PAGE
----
I was actually very taken aback by the article by Barron and Grimm in “The St. Martin’s Sourcebook for Writing Tutors.” As someone of a renegade faith and non-generic skin tone in America I felt that what the authors intended was to bring out my “Muslim” voice. However, this presupposes that I have a Muslim voice simply because I have an Arabic last name. Indeed my family is Muslim, but I am not. Were I to walk into a writing center, present my argument and then have the tutor try to bring out a different voice in me, I would be deeply offended. Similarly, when I walk into an airport, and the TSA projects an understanding of my father’s religion upon me, and tries to make me conform to that understanding, I am offended. I do, in fact, have a Muslim voice and am concerned with Muslim issues. But I believe that that voice is mine and mine alone to bring out.
Another diversity issue is brought about in the Doucette article: bringing out a diverse voice in an inappropriate way. Doucette, near the end of his article, talks of an example where he helped a political student write about same-sex marriage in the context of her gay brother. As a political science major, I can attest that this is largely not appropriate for political science writing. I do not believe that political science writing is biased towards heternormative, or Caucasian tendencies, but rather that it demands are certain style of writing developed out of tradition and practice. I do not think Doucette’s approach to bringing the personal context into an essay from a field which he was not familiar with was appropriate. Rather, it was part of a larger political agenda of Doucette to advance queer perspectives. Thus, we can help, if the student wants to bring personal context to it, but we should not force students to for our own interests.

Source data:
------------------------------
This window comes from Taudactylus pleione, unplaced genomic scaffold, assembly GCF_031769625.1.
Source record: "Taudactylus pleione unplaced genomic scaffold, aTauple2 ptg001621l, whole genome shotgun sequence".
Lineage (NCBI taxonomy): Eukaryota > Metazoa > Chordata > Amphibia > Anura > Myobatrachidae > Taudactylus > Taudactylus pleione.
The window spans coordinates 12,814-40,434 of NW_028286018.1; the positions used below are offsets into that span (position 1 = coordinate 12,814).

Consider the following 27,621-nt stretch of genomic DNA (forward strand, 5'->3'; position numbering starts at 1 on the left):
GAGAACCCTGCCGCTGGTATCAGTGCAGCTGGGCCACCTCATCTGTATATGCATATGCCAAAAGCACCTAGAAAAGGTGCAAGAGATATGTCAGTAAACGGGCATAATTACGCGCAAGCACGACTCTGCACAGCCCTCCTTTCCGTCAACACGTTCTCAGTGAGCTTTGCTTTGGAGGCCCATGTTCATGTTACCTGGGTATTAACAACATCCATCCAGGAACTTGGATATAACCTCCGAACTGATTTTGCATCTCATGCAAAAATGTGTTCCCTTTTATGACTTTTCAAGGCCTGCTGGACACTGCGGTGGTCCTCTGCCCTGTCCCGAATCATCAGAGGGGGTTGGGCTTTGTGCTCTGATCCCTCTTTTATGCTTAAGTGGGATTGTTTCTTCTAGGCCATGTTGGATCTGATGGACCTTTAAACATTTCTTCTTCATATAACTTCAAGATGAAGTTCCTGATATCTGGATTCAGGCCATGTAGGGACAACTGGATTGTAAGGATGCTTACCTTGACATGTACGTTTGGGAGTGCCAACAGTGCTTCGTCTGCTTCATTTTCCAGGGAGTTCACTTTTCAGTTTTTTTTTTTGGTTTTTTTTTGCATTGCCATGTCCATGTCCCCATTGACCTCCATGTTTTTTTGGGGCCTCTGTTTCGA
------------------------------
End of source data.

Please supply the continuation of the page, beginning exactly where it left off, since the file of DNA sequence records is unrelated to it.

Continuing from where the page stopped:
Lastly, I think there are differences in the student body between Stanford and Michigan Technological University. Perhaps this is true at Michigan Tech, but at Stanford, I think it would be inappropriate to conclude on the basis of race, or religion that the student has a unique perspective. I think all students have a unique perspective, but it is not defined by what we look like. These critiques aside, I think the general idea of encouraging all diversity is important. We should encourage all students, when appropriate, to put their ideas in the context of their life experience.
The story discussed at the beginning of the Barron and Grimm piece is representative of this. The young, African-American woman recognized that she brought a different perspective because of her background. However, she did not think it was appropriate, not because of the type of assignment, but because of how others would view her. There, I think it is okay to encourage diversity. Had the student argued that the assignment would be seriously altered by personalizing it, I do not know if Nancy Barron would have still advanced the agenda she did — but I hope she wouldn’t have.